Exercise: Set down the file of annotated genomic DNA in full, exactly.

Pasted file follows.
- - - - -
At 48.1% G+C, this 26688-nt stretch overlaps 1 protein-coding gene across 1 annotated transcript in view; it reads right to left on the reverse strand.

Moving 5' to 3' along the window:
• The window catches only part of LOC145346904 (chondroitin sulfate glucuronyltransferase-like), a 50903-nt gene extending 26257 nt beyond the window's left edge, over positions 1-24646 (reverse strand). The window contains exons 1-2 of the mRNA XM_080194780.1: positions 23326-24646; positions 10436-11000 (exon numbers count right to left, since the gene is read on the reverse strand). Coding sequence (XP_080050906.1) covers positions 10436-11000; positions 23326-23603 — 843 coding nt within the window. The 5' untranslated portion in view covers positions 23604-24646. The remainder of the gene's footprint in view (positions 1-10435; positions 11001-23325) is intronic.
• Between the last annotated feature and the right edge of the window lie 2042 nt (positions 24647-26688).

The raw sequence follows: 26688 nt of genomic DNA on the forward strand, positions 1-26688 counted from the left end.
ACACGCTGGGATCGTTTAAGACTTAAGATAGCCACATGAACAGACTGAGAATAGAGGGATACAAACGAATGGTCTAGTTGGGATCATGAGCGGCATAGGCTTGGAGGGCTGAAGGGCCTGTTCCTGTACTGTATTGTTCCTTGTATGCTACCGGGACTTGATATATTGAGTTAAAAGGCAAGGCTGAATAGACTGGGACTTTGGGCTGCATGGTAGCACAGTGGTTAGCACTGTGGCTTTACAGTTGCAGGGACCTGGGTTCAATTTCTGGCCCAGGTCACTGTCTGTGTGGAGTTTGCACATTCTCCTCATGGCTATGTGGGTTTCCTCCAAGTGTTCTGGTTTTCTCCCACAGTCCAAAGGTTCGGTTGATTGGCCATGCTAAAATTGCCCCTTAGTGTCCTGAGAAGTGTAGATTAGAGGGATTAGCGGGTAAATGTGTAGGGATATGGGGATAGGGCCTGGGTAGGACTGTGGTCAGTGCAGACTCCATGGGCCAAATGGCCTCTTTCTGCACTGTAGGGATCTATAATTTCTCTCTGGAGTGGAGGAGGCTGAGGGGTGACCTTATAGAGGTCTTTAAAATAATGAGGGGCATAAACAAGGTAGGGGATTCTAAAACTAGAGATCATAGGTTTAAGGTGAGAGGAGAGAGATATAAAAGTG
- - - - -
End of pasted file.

At 48.1% G+C, this 26688-nt stretch overlaps 1 protein-coding gene across 1 annotated transcript in view; it reads right to left on the reverse strand.

Moving 5' to 3' along the window:
• The window catches only part of LOC145346904 (chondroitin sulfate glucuronyltransferase-like), a 50903-nt gene extending 26257 nt beyond the window's left edge, over positions 1-24646 (reverse strand). The window contains exons 1-2 of the mRNA XM_080194780.1: positions 23326-24646; positions 10436-11000 (exon numbers count right to left, since the gene is read on the reverse strand). Coding sequence (XP_080050906.1) covers positions 10436-11000; positions 23326-23603 — 843 coding nt within the window. The 5' untranslated portion in view covers positions 23604-24646. The remainder of the gene's footprint in view (positions 1-10435; positions 11001-23325) is intronic.
• Between the last annotated feature and the right edge of the window lie 2042 nt (positions 24647-26688).

The raw sequence follows: 26688 nt of genomic DNA on the forward strand, positions 1-26688 counted from the left end.
ACACGCTGGGATCGTTTAAGACTTAAGATAGCCACATGAACAGACTGAGAATAGAGGGATACAAACGAATGGTCTAGTTGGGATCATGAGCGGCATAGGCTTGGAGGGCTGAAGGGCCTGTTCCTGTACTGTATTGTTCCTTGTATGCTACCGGGACTTGATATATTGAGTTAAAAGGCAAGGCTGAATAGACTGGGACTTTGGGCTGCATGGTAGCACAGTGGTTAGCACTGTGGCTTTACAGTTGCAGGGACCTGGGTTCAATTTCTGGCCCAGGTCACTGTCTGTGTGGAGTTTGCACATTCTCCTCATGGCTATGTGGGTTTCCTCCAAGTGTTCTGGTTTTCTCCCACAGTCCAAAGGTTCGGTTGATTGGCCATGCTAAAATTGCCCCTTAGTGTCCTGAGAAGTGTAGATTAGAGGGATTAGCGGGTAAATGTGTAGGGATATGGGGATAGGGCCTGGGTAGGACTGTGGTCAGTGCAGACTCCATGGGCCAAATGGCCTCTTTCTGCACTGTAGGGATCTATAATTTCTCTCTGGAGTGGAGGAGGCTGAGGGGTGACCTTATAGAGGTCTTTAAAATAATGAGGGGCATAAACAAGGTAGGGGATTCTAAAACTAGAGATCATAGGTTTAAGGTGAGAGGAGAGAGATATAAAAGTG